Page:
How Does an Overhead Electrical Service Work On My Home?
When you look at your Edmonton or Sherwood Park home, you may notice wires running from the street to your roof. These wires are part of an overhead electrical service, which provides your home with electricity. Understanding how an overhead electrical service works can help you maintain and troubleshoot your electrical system.
What is an Overhead Electrical Service?
An overhead electrical service is a system of wires and equipment that delivers electricity from the utility company’s power lines to your home. The service consists of three primary components: the utility company’s power lines, the service drop, and the electrical service entrance.
The Utility Company’s Power Lines
The power lines that run along the street are owned and maintained by the utility company. These lines carry high-voltage electricity from the power plant to the various neighborhoods and homes in the area. The voltage is stepped down at local substations, which reduce the voltage to a level that can be safely delivered to homes and businesses.
The Service Drop
The service drop is the set of wires that connect the power lines to your home. The service drop typically runs from a utility pole to a point on your roof, where it connects to the electrical service entrance. The service drop consists of three wires: two hot wires and one neutral wire. The hot wires carry the electricity to your home, while the neutral wire provides a return path for the electricity.
The Electrical Service Entrance
The electrical service entrance is the point at which the electricity enters your home’s electrical system. The service entrance consists of a meter, which measures the amount of electricity your home uses, and the electrical panel, which distributes the electricity throughout your home. The electrical panel contains circuit breakers or fuses that protect the electrical system from overload and prevent electrical fires.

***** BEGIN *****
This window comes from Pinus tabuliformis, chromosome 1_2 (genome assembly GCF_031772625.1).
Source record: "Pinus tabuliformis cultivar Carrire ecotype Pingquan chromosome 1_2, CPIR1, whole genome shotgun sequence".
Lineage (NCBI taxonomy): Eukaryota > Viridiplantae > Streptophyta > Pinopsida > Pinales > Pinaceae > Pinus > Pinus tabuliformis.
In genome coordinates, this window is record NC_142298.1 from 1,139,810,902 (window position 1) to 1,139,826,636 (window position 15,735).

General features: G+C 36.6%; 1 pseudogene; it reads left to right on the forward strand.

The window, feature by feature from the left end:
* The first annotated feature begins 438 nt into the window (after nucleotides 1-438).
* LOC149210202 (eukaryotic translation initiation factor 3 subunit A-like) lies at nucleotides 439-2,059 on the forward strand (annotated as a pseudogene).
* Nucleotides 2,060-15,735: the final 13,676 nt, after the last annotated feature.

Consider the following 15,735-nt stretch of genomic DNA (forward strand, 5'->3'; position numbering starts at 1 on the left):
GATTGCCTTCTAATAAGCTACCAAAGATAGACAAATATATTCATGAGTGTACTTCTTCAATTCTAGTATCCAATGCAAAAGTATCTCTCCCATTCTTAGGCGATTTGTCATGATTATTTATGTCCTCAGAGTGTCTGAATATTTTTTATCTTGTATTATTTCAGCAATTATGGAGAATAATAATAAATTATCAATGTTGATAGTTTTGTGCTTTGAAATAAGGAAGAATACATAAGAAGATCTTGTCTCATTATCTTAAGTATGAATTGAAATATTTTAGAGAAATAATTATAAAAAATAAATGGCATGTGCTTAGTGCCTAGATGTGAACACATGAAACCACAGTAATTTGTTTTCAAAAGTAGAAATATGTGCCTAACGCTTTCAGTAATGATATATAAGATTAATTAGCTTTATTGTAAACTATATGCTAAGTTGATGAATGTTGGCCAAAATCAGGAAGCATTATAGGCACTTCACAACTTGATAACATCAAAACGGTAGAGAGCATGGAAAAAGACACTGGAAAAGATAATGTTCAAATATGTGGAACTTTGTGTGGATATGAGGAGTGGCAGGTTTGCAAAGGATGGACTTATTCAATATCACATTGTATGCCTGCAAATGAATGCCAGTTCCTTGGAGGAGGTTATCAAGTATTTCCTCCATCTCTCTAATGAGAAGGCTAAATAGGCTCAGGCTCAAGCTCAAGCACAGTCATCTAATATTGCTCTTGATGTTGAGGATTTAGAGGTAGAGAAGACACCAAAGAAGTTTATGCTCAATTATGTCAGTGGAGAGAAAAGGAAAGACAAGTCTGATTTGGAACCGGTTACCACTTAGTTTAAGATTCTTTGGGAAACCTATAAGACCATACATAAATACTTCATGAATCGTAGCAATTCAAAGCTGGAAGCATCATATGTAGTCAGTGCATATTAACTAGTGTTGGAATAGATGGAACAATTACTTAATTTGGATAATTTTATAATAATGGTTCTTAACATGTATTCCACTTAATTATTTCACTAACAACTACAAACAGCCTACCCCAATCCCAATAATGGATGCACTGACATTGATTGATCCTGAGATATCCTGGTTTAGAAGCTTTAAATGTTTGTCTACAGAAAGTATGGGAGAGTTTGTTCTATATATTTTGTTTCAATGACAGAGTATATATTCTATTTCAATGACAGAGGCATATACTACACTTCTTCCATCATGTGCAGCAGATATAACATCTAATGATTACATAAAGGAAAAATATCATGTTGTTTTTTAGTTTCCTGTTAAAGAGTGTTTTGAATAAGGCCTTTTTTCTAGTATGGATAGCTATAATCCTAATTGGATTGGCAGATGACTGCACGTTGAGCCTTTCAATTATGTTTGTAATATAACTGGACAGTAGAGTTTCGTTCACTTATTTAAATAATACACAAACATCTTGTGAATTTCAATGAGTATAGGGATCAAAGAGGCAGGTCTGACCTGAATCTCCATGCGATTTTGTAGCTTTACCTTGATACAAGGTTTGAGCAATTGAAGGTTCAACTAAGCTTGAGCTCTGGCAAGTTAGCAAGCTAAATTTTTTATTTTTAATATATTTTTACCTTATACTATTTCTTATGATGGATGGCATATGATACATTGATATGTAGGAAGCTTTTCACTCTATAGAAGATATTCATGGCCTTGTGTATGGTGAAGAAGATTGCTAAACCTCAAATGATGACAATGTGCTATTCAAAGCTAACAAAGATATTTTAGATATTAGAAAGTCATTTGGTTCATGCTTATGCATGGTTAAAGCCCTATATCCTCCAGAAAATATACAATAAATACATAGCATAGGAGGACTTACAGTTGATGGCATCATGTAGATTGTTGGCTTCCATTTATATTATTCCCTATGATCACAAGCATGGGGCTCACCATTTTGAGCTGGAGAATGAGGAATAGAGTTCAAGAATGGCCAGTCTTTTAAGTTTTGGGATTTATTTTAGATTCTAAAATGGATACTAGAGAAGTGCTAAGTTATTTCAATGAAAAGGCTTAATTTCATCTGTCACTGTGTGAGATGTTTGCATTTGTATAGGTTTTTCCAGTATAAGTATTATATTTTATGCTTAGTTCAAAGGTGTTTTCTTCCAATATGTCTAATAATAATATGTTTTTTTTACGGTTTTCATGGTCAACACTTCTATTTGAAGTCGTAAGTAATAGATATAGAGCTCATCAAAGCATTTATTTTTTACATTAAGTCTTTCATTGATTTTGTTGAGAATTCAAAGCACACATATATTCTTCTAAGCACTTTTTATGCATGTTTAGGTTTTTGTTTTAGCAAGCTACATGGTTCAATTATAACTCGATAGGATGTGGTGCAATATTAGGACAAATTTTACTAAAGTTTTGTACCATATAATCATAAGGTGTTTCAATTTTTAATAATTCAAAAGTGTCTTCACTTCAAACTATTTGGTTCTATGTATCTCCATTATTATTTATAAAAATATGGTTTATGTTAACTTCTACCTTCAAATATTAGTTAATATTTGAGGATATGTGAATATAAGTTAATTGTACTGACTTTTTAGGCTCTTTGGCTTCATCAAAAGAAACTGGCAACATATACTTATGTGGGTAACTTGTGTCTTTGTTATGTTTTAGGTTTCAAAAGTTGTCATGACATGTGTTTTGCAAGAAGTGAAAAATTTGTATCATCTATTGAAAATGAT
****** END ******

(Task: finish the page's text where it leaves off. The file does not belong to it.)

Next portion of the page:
How Does an Overhead Electrical Service Work?
When you turn on a light switch or plug in an appliance, electricity flows through the wires in your home’s electrical system. Here’s how an overhead electrical service delivers that electricity to your home:
Step 1: Power is Generated
Electricity is generated at a power plant and is sent through high-voltage transmission lines to substations.
Step 2: Voltage is Stepped Down
At the substation, the voltage is stepped down to a lower level that can be safely delivered to homes and businesses.
Step 3: Electricity is Delivered to the Neighborhood
The lower-voltage electricity is sent through distribution lines that carry the electricity to the various neighborhoods in the area.
Step 4: Electricity is Delivered to the Home
The service drop, consisting of two hot wires and one neutral wire, connects the power lines to the electrical service entrance on the home. The electricity flows through the meter and into the electrical panel, which distributes the electricity throughout the home.
Step 5: Circuit Breakers or Fuses Protect the System
The circuit breakers or fuses in the electrical panel protect the electrical system from overload and prevent electrical fires. If the electrical system is overloaded, the circuit breaker trips or the fuse blows, cutting off the flow of electricity to the affected circuit.
Maintaining an Overhead Electrical Service
Maintaining an overhead electrical service is important to ensure that your home’s electrical system is safe and reliable. Here are some tips for maintaining your overhead electrical service:
1. Inspect the service drop regularly. Check for any damage, such as broken or loose wires, and ensure that the wires are not touching any tree branches or other objects.
2. Keep the area around the electrical service entrance clear. Do not store any items near the electrical panel or meter, and ensure that the area is easily accessible for electricians and utility workers.
3. Schedule regular electrical inspections. An electrician can inspect your home’s electrical system and identify any potential problems before they become serious.
4. Upgrade the electrical service if necessary.